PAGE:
In Dare County, surfing may have been brought over directly from Polynesia itself. Hawaiian Willie Kaiama and his team of performers gave surfing demonstrations at Roanoke Island and Virginia Dare Shores in 1928 as part of the events marking the celebration of Virginia Dare Day.

Later, in in the 1930’s, Thomas Fearing of Manteo was surfing with his hand made Hawaiian style board, which was big enough to hold two people

Other early surfing spots in North Carolina include Onslow County, where Marines from Camp Lejeune and their families have gone surfing while on leave, and Wrightsville Beach, where local Burke Bridgers and his friends were experimenting with surfing techniques in 1909. Surfing was even noted as taking place around Morehead City and Beaufort in 1911.

“As of now, we cannot say unequivocally that surfing along the East Coast of the United States started in North Carolina, any more than other locales in the region can make the same claim” says Hairr.

“We do know that surfing along the North Carolina coast was being practiced at least as far back as the first decade of the 20th century, which makes it coeval with the point in time when surfing, which had nearly died out, was undergoing a revival in Hawaii. There are also some intriguing hints that surfing in North Carolina predates the famous surfing exhibitions of George Freeth in California in 1907, which many acknowledge as the birth of the sport along the West Coast of the United States,” he said.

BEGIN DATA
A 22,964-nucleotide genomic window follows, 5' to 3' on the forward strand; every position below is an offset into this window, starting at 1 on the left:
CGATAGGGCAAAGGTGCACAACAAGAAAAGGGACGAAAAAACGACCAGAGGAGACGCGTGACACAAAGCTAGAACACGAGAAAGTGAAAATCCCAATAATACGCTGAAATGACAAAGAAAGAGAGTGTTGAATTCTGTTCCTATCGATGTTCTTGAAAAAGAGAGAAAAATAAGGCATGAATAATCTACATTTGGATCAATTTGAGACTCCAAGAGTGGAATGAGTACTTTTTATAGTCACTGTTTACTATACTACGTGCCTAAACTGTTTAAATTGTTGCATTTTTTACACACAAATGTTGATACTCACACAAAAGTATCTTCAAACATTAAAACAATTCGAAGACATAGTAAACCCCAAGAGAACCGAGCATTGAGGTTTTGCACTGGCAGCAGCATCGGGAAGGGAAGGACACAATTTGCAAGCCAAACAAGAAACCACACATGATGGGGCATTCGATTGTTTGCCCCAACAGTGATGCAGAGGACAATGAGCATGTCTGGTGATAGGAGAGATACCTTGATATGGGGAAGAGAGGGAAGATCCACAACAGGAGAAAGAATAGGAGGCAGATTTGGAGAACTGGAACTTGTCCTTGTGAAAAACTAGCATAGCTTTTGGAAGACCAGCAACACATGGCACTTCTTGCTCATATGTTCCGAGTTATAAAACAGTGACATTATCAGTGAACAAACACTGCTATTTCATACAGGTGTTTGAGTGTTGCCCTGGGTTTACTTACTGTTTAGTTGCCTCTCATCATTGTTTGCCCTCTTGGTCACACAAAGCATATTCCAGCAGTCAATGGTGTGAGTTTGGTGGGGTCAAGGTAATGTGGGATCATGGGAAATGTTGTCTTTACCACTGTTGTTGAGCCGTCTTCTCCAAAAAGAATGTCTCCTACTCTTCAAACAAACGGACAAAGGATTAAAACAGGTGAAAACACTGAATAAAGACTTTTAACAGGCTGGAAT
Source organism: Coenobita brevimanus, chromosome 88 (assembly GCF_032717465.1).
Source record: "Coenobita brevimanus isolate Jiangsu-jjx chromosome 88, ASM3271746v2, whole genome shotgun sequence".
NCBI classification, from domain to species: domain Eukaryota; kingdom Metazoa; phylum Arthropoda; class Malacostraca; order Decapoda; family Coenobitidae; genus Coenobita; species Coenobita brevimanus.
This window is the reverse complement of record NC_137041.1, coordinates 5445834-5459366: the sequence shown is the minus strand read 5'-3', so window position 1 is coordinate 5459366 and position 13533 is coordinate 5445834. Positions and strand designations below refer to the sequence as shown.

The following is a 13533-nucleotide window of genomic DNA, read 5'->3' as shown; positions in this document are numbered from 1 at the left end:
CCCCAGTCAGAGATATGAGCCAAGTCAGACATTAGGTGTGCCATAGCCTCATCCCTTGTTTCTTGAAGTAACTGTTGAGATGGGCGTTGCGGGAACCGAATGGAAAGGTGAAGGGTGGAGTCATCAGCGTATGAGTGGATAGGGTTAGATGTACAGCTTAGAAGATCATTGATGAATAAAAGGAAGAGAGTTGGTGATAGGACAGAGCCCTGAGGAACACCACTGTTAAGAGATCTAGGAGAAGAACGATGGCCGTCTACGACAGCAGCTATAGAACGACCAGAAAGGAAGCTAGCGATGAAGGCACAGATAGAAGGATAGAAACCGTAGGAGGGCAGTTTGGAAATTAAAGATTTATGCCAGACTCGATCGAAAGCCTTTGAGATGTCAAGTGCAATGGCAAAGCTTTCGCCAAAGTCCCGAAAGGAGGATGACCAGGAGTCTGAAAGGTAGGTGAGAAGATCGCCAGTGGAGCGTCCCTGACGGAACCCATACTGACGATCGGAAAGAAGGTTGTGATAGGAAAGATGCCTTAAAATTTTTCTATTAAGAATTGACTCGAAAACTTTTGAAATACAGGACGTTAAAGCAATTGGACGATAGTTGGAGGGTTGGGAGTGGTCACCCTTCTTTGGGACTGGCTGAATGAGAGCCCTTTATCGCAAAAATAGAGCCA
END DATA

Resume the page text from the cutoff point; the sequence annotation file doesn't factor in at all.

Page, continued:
Today, surfing and the beach go hand in hand, but there was a time not too long ago where it was seen as an exotic novelty or a passing fad, but over time it has evolved into a worldwide pastime; a typical beach activity done in every country that borders an ocean.

The presentation will give visitors an opportunity to learn about the history of surfing in our own corner of the world. There is no advance registration and walk-ins are welcome to attend the event.

“We are excited about the opportunity to bring the History of Surfing to Jennette’s Pier in Nags Head,” stated David Cartier, Public Relations Coordinator for the North Carolina Maritime Museum system. “Surfing is synonymous with the Outer Banks so we feel the program will draw a great crowd.’ he said.

The North Carolina Maritime Museum system will also bring The History of Surfing in North Carolina program to the North Carolina Maritime Museum at Southport. It will be part of their popular Third Tuesday Evening Adult Program on August 16. For further details, contact the North Carolina Maritime Museum at Southport at 910-457-0003.

Jennette's Pier is located at 7223 S. Virginia Dare Trails, Nags Head, NC (Milepost 16.5). For more information, call 252-255-1501 or visit Admission to the event is free. Donations are appreciated.

Posted by Daryl Law at Tuesday, March 1, 2016

©   North Carolina Aquariums. All rights reserved. : :   Memphis Web Design by Speak